What's New at USCIRF
USCIRF 2016 Annual Report
The U.S. Commission on International Religious Freedom (USCIRF) released its 2016 Annual Report on May 2, 2016. In the report, USCIRF recommends that the State Department add these eight countries to its list of “countries of particular concern,” defined under law as countries where particularly severe violations of religious freedom are tolerated or perpetrated: Central African Republic, Egypt, Iraq, Nigeria, Pakistan, Syria, Tajikistan, and Vietnam.
USCIRF also recommends that the following nine countries be re-designated as “countries of particular concern,” or CPCs: Burma, China, Eritrea, Iran, North Korea, Saudi Arabia, Sudan, Turkmenistan, and Uzbekistan.
In addition, USCIRF also recommends ten countries as Tier 2 Countries, those countries whose governments engages in or tolerates at least one of the elements of the "systematic, ongoing, and egregious" standard, but do not fully meet the CPC standard: Afghanistan, Azerbaijan, Cuba, India, Indonesia, Kazakhstan, Laos, Malaysia, Russia, and Turkey. Other Countries Monitored include: Bahrain, Bangladesh, Belarus, Horn of Africa, Kyrgyzstan, Western Europe.
Barriers to Protection
USCIRF on August 2, 2016 released a new report, Barriers to Protection: The Treatment of Asylum Seekers in Expedited Removal, which highlights serious problems with the U.S. government's treatment of asylum seekers in Expedited Removal. View the report here. USCIRF presented findings from the report at an August 3, 2016 event with Human Rights First. Watch the event here.
Europe at a Crossroad
USCIRF held an event on April 11, 2016 at the National Press Club entitled "Europe at a Crossroad: Civil Society Efforts to Combat Religious Hatred and Bigotry in Europe." The event featured a keynote address by Rabbi Lord Jonathan Sacks, a panel of European civil society leaders, and remarks by USCIRF Commissioners.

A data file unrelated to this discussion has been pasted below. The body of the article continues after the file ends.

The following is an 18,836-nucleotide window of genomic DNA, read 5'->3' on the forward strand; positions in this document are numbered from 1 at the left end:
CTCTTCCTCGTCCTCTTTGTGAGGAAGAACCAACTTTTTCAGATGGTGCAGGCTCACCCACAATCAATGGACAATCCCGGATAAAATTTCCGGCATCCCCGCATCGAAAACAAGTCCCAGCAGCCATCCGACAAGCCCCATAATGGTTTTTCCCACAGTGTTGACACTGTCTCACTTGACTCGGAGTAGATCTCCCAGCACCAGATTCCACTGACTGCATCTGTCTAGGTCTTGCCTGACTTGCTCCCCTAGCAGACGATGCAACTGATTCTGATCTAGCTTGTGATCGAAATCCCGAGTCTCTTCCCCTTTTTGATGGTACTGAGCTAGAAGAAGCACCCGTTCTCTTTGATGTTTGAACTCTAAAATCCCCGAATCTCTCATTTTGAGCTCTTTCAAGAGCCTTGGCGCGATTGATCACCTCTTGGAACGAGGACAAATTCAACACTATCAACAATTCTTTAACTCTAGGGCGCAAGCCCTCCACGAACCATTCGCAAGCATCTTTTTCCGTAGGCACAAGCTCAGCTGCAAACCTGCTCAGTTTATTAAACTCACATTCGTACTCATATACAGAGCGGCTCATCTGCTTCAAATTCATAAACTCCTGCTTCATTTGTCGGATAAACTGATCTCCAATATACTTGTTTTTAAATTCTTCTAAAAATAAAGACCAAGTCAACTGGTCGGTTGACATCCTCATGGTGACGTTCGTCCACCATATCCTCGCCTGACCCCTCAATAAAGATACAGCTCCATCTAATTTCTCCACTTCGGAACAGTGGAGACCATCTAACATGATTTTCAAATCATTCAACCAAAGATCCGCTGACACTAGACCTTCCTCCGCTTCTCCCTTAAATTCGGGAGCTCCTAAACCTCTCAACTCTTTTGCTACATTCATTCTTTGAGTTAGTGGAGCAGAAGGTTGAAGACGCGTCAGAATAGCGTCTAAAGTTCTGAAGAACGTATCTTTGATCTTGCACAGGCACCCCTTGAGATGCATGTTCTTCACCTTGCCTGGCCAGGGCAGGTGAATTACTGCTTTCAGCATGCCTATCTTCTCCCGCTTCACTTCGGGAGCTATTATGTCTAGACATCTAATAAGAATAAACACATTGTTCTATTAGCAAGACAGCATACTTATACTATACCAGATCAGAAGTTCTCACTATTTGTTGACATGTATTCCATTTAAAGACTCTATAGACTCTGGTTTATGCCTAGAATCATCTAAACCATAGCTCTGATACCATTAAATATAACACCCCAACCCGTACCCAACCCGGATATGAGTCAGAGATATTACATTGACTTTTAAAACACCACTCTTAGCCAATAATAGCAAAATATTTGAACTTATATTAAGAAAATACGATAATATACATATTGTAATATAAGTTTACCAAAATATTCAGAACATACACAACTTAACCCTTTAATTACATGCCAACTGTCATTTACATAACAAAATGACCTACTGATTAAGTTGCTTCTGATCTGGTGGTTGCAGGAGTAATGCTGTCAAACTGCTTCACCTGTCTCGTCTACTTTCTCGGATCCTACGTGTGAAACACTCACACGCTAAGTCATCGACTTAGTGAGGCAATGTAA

Teaching Intolerance in Pakistan
WASHINGTON, D.C. – The U.S. Commission on International Religious Freedom (USCIRF) solemnly marks the one-year anniversary on February 26 of the brutal murder of Avijit Roy, a Bangladeshi-American secular blogger. Attackers wielding machetes killed Roy after he left a book fair during a visit to Dhaka. His wife, Rafida Bonya Ahmed, survived the attack with serious wounds.
The U.S. Commission on International Religious Freedom sent the following letter to Secretary Kerry on January 25, 2016.
Dear Secretary Kerry:
WASHINGTON, D.C. – The U.S. Commission on International Religious Freedom (USCIRF) strongly condemns the arrest, detention, and sentencing of Abul Shakoor, an 80-year-old optician, for propagating the Ahmadiyya Muslim faith, which is banned in Pakistan.
The U.S. Commission on International Religious Freedom (USCIRF) solemnly marks the 10 year anniversary tomorrow of the illegal removal and detention of Eritrean Orthodox Patriarch Abune Antonios as head of the Eritrean Orthodox Church.
FOR IMMEDIATE RELEASE
January 5, 2016
WASHINGTON, D.C. – The U.S. Commission on International Religious Freedom (USCIRF) condemns the execution on January 2 of a prominent Shi’a cleric in Saudi Arabia. Sheikh Nimr al-Nimr, a vocal government critic and an activist for democratic reforms in the Kingdom, was a staunch advocate of equal rights for the Shi’a Muslim population in Saudi Arabia. Sheikh al-Nimr, whose case USCIRF has reported on in recent years, was among the 47 men executed that day.
FOR IMMEDIATE RELEASE
December 23, 2015
WASHINGTON, D.C. – The media worldwide recently reported that Muslims in northern Kenya bravely refused to identify the Christians among them so that al-Shabaab terrorists, who were holding them all at gunpoint, could murder these Christians. That this report has received such broad coverage is significant and has particular resonance during this holiday season, as we look back at the past year and toward a new year.
About the Commission
Who We Are
USCIRF is an independent, bipartisan U.S. federal government commission, the first of its kind in the world, that monitors the universal right to freedom of religion or belief abroad.
What We're About
Inherent in religious freedom is the right to think as we please, believe or not believe as our conscience leads, and live out our beliefs openly, peacefully, and without fear.
We are about freedom…